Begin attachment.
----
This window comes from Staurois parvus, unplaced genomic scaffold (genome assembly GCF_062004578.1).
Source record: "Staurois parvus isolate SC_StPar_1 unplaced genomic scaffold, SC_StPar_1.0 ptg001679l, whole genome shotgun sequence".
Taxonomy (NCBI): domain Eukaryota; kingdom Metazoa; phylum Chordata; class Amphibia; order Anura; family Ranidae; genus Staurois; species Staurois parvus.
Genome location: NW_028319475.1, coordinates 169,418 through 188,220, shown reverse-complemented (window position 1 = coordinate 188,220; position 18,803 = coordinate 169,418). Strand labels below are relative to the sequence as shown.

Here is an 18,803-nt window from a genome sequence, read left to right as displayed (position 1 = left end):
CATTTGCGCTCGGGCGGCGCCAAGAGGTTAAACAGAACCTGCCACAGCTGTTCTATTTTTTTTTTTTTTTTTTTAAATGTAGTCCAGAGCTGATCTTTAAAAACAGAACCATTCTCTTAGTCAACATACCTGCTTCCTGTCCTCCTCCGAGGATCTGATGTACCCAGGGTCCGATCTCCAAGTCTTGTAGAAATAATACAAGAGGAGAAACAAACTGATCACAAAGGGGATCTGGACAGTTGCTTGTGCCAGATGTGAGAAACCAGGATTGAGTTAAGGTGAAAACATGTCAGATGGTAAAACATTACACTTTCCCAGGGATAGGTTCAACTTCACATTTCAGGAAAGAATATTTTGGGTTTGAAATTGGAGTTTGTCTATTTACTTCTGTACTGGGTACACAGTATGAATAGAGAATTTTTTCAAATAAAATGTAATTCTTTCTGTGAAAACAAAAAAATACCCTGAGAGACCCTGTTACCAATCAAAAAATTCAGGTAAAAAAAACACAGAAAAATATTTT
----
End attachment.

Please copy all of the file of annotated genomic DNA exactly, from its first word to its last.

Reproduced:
This window comes from Staurois parvus, unplaced genomic scaffold (genome assembly GCF_062004578.1).
Source record: "Staurois parvus isolate SC_StPar_1 unplaced genomic scaffold, SC_StPar_1.0 ptg001679l, whole genome shotgun sequence".
Taxonomy (NCBI): domain Eukaryota; kingdom Metazoa; phylum Chordata; class Amphibia; order Anura; family Ranidae; genus Staurois; species Staurois parvus.
Genome location: NW_028319475.1, coordinates 169,418 through 188,220, shown reverse-complemented (window position 1 = coordinate 188,220; position 18,803 = coordinate 169,418). Strand labels below are relative to the sequence as shown.

Here is an 18,803-nt window from a genome sequence, read left to right as displayed (position 1 = left end):
CATTTGCGCTCGGGCGGCGCCAAGAGGTTAAACAGAACCTGCCACAGCTGTTCTATTTTTTTTTTTTTTTTTTTAAATGTAGTCCAGAGCTGATCTTTAAAAACAGAACCATTCTCTTAGTCAACATACCTGCTTCCTGTCCTCCTCCGAGGATCTGATGTACCCAGGGTCCGATCTCCAAGTCTTGTAGAAATAATACAAGAGGAGAAACAAACTGATCACAAAGGGGATCTGGACAGTTGCTTGTGCCAGATGTGAGAAACCAGGATTGAGTTAAGGTGAAAACATGTCAGATGGTAAAACATTACACTTTCCCAGGGATAGGTTCAACTTCACATTTCAGGAAAGAATATTTTGGGTTTGAAATTGGAGTTTGTCTATTTACTTCTGTACTGGGTACACAGTATGAATAGAGAATTTTTTCAAATAAAATGTAATTCTTTCTGTGAAAACAAAAAAATACCCTGAGAGACCCTGTTACCAATCAAAAAATTCAGGTAAAAAAAACACAGAAAAATATTTT